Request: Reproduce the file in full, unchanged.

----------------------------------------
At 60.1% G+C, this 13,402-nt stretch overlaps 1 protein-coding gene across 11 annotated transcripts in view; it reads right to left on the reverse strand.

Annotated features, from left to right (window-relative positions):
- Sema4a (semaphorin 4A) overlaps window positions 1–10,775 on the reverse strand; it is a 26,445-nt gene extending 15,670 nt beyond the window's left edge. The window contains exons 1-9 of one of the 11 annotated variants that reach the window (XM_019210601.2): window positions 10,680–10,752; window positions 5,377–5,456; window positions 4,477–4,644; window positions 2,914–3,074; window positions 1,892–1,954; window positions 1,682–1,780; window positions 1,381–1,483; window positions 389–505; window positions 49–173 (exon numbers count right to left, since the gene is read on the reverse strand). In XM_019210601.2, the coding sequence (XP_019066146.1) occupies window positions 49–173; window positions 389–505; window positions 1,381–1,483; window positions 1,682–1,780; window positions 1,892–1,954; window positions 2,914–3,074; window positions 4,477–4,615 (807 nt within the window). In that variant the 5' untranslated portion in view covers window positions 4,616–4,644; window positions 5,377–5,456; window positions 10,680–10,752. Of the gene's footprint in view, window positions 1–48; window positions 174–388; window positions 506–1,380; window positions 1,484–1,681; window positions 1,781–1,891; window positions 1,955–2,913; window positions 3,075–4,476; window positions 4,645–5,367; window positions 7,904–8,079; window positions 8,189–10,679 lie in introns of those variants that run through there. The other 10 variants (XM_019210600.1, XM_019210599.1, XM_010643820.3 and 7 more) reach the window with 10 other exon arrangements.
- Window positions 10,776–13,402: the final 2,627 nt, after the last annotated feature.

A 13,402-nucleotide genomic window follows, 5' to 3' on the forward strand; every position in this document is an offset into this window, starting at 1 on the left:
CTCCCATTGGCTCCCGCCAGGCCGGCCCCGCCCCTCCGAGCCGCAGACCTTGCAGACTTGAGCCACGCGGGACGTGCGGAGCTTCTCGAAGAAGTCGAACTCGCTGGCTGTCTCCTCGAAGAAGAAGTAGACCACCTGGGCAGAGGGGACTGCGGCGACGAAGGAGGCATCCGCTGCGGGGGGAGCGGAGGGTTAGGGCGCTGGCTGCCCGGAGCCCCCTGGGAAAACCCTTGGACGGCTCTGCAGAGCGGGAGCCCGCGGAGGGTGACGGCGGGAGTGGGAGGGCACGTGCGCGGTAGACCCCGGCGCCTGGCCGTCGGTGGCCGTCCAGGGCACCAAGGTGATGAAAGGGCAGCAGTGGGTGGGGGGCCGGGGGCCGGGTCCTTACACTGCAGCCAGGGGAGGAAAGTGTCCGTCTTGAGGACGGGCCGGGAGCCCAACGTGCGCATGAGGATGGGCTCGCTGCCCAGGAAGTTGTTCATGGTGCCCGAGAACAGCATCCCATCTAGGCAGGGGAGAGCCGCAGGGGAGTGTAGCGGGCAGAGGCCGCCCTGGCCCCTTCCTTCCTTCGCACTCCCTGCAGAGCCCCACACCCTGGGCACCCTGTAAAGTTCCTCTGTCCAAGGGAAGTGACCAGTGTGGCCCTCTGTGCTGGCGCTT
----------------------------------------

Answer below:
At 60.1% G+C, this 13,402-nt stretch overlaps 1 protein-coding gene across 11 annotated transcripts in view; it reads right to left on the reverse strand.

Annotated features, from left to right (window-relative positions):
- Sema4a (semaphorin 4A) overlaps window positions 1–10,775 on the reverse strand; it is a 26,445-nt gene extending 15,670 nt beyond the window's left edge. The window contains exons 1-9 of one of the 11 annotated variants that reach the window (XM_019210601.2): window positions 10,680–10,752; window positions 5,377–5,456; window positions 4,477–4,644; window positions 2,914–3,074; window positions 1,892–1,954; window positions 1,682–1,780; window positions 1,381–1,483; window positions 389–505; window positions 49–173 (exon numbers count right to left, since the gene is read on the reverse strand). In XM_019210601.2, the coding sequence (XP_019066146.1) occupies window positions 49–173; window positions 389–505; window positions 1,381–1,483; window positions 1,682–1,780; window positions 1,892–1,954; window positions 2,914–3,074; window positions 4,477–4,615 (807 nt within the window). In that variant the 5' untranslated portion in view covers window positions 4,616–4,644; window positions 5,377–5,456; window positions 10,680–10,752. Of the gene's footprint in view, window positions 1–48; window positions 174–388; window positions 506–1,380; window positions 1,484–1,681; window positions 1,781–1,891; window positions 1,955–2,913; window positions 3,075–4,476; window positions 4,645–5,367; window positions 7,904–8,079; window positions 8,189–10,679 lie in introns of those variants that run through there. The other 10 variants (XM_019210600.1, XM_019210599.1, XM_010643820.3 and 7 more) reach the window with 10 other exon arrangements.
- Window positions 10,776–13,402: the final 2,627 nt, after the last annotated feature.

A 13,402-nucleotide genomic window follows, 5' to 3' on the forward strand; every position in this document is an offset into this window, starting at 1 on the left:
CTCCCATTGGCTCCCGCCAGGCCGGCCCCGCCCCTCCGAGCCGCAGACCTTGCAGACTTGAGCCACGCGGGACGTGCGGAGCTTCTCGAAGAAGTCGAACTCGCTGGCTGTCTCCTCGAAGAAGAAGTAGACCACCTGGGCAGAGGGGACTGCGGCGACGAAGGAGGCATCCGCTGCGGGGGGAGCGGAGGGTTAGGGCGCTGGCTGCCCGGAGCCCCCTGGGAAAACCCTTGGACGGCTCTGCAGAGCGGGAGCCCGCGGAGGGTGACGGCGGGAGTGGGAGGGCACGTGCGCGGTAGACCCCGGCGCCTGGCCGTCGGTGGCCGTCCAGGGCACCAAGGTGATGAAAGGGCAGCAGTGGGTGGGGGGCCGGGGGCCGGGTCCTTACACTGCAGCCAGGGGAGGAAAGTGTCCGTCTTGAGGACGGGCCGGGAGCCCAACGTGCGCATGAGGATGGGCTCGCTGCCCAGGAAGTTGTTCATGGTGCCCGAGAACAGCATCCCATCTAGGCAGGGGAGAGCCGCAGGGGAGTGTAGCGGGCAGAGGCCGCCCTGGCCCCTTCCTTCCTTCGCACTCCCTGCAGAGCCCCACACCCTGGGCACCCTGTAAAGTTCCTCTGTCCAAGGGAAGTGACCAGTGTGGCCCTCTGTGCTGGCGCTT